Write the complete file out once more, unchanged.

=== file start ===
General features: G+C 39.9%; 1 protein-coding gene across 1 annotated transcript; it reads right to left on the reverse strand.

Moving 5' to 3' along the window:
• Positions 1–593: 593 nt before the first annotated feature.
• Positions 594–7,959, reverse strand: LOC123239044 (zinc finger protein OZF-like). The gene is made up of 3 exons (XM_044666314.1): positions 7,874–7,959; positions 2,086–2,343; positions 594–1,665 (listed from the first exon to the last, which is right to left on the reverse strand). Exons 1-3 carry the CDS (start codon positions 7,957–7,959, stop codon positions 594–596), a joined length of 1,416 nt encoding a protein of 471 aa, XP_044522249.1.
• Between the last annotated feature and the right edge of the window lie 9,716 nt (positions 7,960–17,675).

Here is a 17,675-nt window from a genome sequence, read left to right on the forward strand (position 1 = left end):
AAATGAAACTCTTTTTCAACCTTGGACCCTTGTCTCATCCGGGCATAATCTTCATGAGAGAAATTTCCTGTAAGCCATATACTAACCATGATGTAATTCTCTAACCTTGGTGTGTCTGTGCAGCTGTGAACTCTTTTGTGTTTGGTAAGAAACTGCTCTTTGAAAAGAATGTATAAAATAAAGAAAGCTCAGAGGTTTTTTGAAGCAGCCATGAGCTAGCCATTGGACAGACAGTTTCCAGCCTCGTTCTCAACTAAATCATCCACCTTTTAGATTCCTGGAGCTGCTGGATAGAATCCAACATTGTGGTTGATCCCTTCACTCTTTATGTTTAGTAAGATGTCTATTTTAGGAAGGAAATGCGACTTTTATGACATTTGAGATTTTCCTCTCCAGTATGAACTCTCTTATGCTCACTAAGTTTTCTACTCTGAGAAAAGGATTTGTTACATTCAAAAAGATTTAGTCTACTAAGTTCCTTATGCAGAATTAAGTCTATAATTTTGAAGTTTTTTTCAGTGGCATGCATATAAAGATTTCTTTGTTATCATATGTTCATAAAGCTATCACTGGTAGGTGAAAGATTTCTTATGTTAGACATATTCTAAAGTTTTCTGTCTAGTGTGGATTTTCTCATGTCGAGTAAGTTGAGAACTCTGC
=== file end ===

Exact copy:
General features: G+C 39.9%; 1 protein-coding gene across 1 annotated transcript; it reads right to left on the reverse strand.

Moving 5' to 3' along the window:
• Positions 1–593: 593 nt before the first annotated feature.
• Positions 594–7,959, reverse strand: LOC123239044 (zinc finger protein OZF-like). The gene is made up of 3 exons (XM_044666314.1): positions 7,874–7,959; positions 2,086–2,343; positions 594–1,665 (listed from the first exon to the last, which is right to left on the reverse strand). Exons 1-3 carry the CDS (start codon positions 7,957–7,959, stop codon positions 594–596), a joined length of 1,416 nt encoding a protein of 471 aa, XP_044522249.1.
• Between the last annotated feature and the right edge of the window lie 9,716 nt (positions 7,960–17,675).

Here is a 17,675-nt window from a genome sequence, read left to right on the forward strand (position 1 = left end):
AAATGAAACTCTTTTTCAACCTTGGACCCTTGTCTCATCCGGGCATAATCTTCATGAGAGAAATTTCCTGTAAGCCATATACTAACCATGATGTAATTCTCTAACCTTGGTGTGTCTGTGCAGCTGTGAACTCTTTTGTGTTTGGTAAGAAACTGCTCTTTGAAAAGAATGTATAAAATAAAGAAAGCTCAGAGGTTTTTTGAAGCAGCCATGAGCTAGCCATTGGACAGACAGTTTCCAGCCTCGTTCTCAACTAAATCATCCACCTTTTAGATTCCTGGAGCTGCTGGATAGAATCCAACATTGTGGTTGATCCCTTCACTCTTTATGTTTAGTAAGATGTCTATTTTAGGAAGGAAATGCGACTTTTATGACATTTGAGATTTTCCTCTCCAGTATGAACTCTCTTATGCTCACTAAGTTTTCTACTCTGAGAAAAGGATTTGTTACATTCAAAAAGATTTAGTCTACTAAGTTCCTTATGCAGAATTAAGTCTATAATTTTGAAGTTTTTTTCAGTGGCATGCATATAAAGATTTCTTTGTTATCATATGTTCATAAAGCTATCACTGGTAGGTGAAAGATTTCTTATGTTAGACATATTCTAAAGTTTTCTGTCTAGTGTGGATTTTCTCATGTCGAGTAAGTTGAGAACTCTGC